Meredith-Springfield Associates, Inc., is First North American Blow Molder to Acquire Latest ISBM Technology from Japans Aoki Technical Laboratory, Inc.

Monday 23. April 2018 - The AL-500LL-50S is the newest model of an injection stretch-blow molding machine (ISBM) that Meredith-Springfield will use to produce a new line of disposable plastic drinkware

Meredith-Springfield became the first North American company to purchase the latest iteration of an injection stretch-blow molding machine (ISBM) from Japan’s Aoki Technical Laboratory, Inc., which will enable Meredith-Springfield to economically produce a new product line of premium PET drinkware.
The AL-500LL-50S cuts molding cycle times by as much as 45 percent and production volume is either maintained or it more than doubles on a yearly basis, depending on the size of the container. The machine is also more energy efficient, saves space and reduces equipment and production costs through downsizing of the unit.
The drinkware that Meredith-Springfield will produce is for premium, single-serve use at hotels, conventions, outdoor and poolside venues; anywhere premium cocktails and beverages are served but where using glass poses a safety hazard. The line includes stemless wine and Champagne glasses, carafes, pilsner glasses and other uniquely shaped cocktail glasses.
“This is a game-changing moment for Meredith-Springfield as the acquisition of the AL-500LL-50S creates economic, energy, equipment and production efficiencies for us as we produce a new product line,” said Mel O’Leary, Meredith-Springfield President and Chief Executive Officer. “It is differentiating technology.”
Eiji Nishizawa, President of Aoki Laboratory America, added: “Our high-speed mold release technology enables the molding of a bottle at a cycle that is faster than previous versions of our machines while delivering the same quality.” Nishizawa explained that his company utilizes molding technologies that enable the production of plastic containers with minimum expenditure of energy, including Direct Heatcon, an original single-stage, three-station system that represents the ultimate in energy-saving molding technology.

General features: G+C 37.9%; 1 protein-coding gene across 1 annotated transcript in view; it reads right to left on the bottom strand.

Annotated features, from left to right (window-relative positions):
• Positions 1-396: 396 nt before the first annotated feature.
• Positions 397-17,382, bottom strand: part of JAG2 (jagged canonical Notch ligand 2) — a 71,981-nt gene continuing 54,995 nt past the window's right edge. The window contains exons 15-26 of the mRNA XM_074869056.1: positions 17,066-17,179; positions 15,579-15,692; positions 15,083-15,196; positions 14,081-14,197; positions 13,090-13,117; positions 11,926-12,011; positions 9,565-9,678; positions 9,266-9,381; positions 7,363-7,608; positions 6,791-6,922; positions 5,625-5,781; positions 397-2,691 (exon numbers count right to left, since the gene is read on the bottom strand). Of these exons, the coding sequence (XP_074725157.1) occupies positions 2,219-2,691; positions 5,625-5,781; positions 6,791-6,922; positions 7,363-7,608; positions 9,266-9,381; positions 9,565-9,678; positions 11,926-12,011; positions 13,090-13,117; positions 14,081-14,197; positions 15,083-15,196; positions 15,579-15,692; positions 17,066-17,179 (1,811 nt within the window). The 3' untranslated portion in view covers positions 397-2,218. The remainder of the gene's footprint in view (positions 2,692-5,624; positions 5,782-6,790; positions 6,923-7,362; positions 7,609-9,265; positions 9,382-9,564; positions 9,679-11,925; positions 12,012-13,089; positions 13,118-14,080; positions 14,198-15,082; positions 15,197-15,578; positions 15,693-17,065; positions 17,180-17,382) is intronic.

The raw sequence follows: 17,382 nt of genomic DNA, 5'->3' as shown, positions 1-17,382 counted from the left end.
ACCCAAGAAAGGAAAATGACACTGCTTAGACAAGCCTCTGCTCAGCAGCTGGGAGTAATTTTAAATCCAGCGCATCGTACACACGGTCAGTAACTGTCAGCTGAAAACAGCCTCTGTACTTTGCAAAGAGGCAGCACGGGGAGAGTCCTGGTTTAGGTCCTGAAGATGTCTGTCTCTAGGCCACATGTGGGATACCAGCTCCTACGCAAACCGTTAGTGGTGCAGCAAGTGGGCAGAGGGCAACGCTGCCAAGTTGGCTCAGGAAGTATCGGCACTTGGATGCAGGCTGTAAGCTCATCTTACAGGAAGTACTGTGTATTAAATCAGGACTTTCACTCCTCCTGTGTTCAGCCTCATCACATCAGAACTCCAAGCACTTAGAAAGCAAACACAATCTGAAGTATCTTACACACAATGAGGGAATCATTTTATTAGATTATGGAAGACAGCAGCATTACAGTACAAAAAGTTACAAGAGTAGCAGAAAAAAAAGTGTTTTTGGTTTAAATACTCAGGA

“We depend on the Earth for our existence, so at Aoki, we commit ourselves to the protection of our natural environment and the advancement of international culture that makes use of plastic containers,” Nishizawa said.
Aoki will be exhibiting Meredith-Springfield’s sister machine at the National Plastics Exhibition in Orlando, Florida, in May. At the Aoki booth, attendees will see live demonstrations of a 200 mL, 24 gram PET bottle having a 20MM neck finish and cycling 6 cavities at an unprecedented 8.5 second cycle. Existing technology achieves a 19.1 second cycle on the same bottle currently so the production is more than doubled.
Meredith-Springfield will exclusively produce PET articles with its machine. However, it is equipped to run almost any polymer which can be blow molded such as HDPE, PP or Tritan. For some of the drinkware, Meredith-Springfield will use its patent-pending, proprietary post-molding lip forming process to create a glass-like bead rim on the top openings.
O’Leary said less tooling costs associated with the AL-500LL-50S, “allows for a price point that will enable customers with lower volumes or smaller tooling budgets to enjoy the benefits of one-step stretch blow molding previously achievable only with a major tooling expenditure.”
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